In case it wasn’t already obvious, this captivating premiere tale’s shortcomings are far and few between, paling when juxtaposed with the myriad strengths of Smith’s occasionally haunting, occasionally effortlessly sweet script as well as Purves’ similarly creditworthy verbal contribution. Were we to ascertain those contributory elements which – as with virtually any work of literature, printed, televised or broadcast over the radio airwaves – hold Flywheel ever so slightly back from the realms of perfection, then there’s an argument that in only having 30 minutes to convey his protagonists’ struggle for liberation from capitalist tyranny, the playwright has to draw limits on the amount of character and setting development he includes. Meanwhile, for all its haunting undertones, the accompanying soundtrack doesn’t exactly inspire the same sense of chilling paranoia during Frankie’s initial encounter one would have hoped for if Smith was aiming to almost fully invert the Doctor’s traditionally calming personality, although given the understandably short-lived nature of this perception-orientated plot thread, this slight technical hiccup can’t be said to in any way represent enough of a deal-breaker to warrant giving the piece a miss.
Indeed, to dwell on such miniscule chinks in the armour of an otherwise impeccable audio drama such as this would be nothing less than a prime example of one missing the forest for the trees, since whenever Flywheel Revolution comes even within inches of making a noteworthy slip-up, its admirably intelligent script, gracefully developed world or accomplished narration can’t help but draw the listener back into the action moments later, to the extent that come the end credits, the vast majority of the audience will have a tough time recalling such insignificant shortcomings anyway. Expect to see further verdicts on last year’s Short Trips releases – as well as those gracing the Big Finish website over the course of 2016 and beyond – in the coming months, but suffice to say that if other contributors to the series’ array of scripts take Smith’s lead in crafting richly detailed, consistently engaging minisodes, then the range has an incredibly bright future ahead. Sure to entertain hard-core followers of Who’s off-screen output and those dipping their feet into show’s aural spin-offs for the first time, this captivating short story is, above all, a magnificent showcase of the programme’s merits all but guaranteed to keep the faith among fans until the still-distant 2016 Christmas Special rears its eyebrows on our screens in five months’ time.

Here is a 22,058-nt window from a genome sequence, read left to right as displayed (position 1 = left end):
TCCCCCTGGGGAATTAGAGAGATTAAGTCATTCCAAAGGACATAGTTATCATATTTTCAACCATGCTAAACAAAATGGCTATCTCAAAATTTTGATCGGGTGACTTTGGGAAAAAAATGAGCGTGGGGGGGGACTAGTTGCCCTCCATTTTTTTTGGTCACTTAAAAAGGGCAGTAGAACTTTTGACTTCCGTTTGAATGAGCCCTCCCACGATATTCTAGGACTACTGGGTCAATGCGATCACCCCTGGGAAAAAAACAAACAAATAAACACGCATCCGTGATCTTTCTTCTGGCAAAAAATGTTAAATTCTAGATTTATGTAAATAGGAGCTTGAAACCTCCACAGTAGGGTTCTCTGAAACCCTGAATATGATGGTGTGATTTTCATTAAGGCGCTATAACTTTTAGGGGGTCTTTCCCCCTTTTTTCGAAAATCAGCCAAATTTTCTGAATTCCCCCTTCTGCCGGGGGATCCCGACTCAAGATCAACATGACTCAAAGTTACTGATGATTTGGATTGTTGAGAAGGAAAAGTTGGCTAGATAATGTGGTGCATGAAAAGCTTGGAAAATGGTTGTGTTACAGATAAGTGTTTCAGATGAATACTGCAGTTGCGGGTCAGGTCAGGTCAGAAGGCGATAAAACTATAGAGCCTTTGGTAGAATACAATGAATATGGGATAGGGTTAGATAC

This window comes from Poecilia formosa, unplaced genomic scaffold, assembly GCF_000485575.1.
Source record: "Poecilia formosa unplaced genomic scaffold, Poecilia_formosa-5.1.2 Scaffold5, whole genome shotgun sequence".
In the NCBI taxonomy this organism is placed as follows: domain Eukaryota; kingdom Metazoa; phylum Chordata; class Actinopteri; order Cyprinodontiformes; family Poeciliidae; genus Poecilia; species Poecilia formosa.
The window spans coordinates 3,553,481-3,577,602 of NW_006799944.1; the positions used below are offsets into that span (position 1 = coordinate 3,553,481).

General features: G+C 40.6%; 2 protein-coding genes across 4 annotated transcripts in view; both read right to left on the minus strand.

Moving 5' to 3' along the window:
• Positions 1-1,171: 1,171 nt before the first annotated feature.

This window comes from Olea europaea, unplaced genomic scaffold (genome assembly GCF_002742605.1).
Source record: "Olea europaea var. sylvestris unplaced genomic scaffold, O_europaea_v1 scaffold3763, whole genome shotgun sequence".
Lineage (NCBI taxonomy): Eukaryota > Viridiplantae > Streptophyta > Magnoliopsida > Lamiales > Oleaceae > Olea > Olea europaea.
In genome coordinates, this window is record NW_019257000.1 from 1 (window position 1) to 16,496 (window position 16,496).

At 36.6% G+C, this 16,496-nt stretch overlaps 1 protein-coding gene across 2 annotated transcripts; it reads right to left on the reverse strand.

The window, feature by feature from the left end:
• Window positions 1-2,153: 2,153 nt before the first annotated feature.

Next up on stage? Little Doctors, which this reviewer can only assume will see all fourteen incarnations of the titular eternal protagonist – not to mention his big-screen and Unbound alternative selves – portrayed by David Walliams and Matt Lucas, landing one another in an all manner of satirical situations with the help of Tom Baker’s ever-hilarious bookending narration. Or not - only time and Frazer Hines will tell.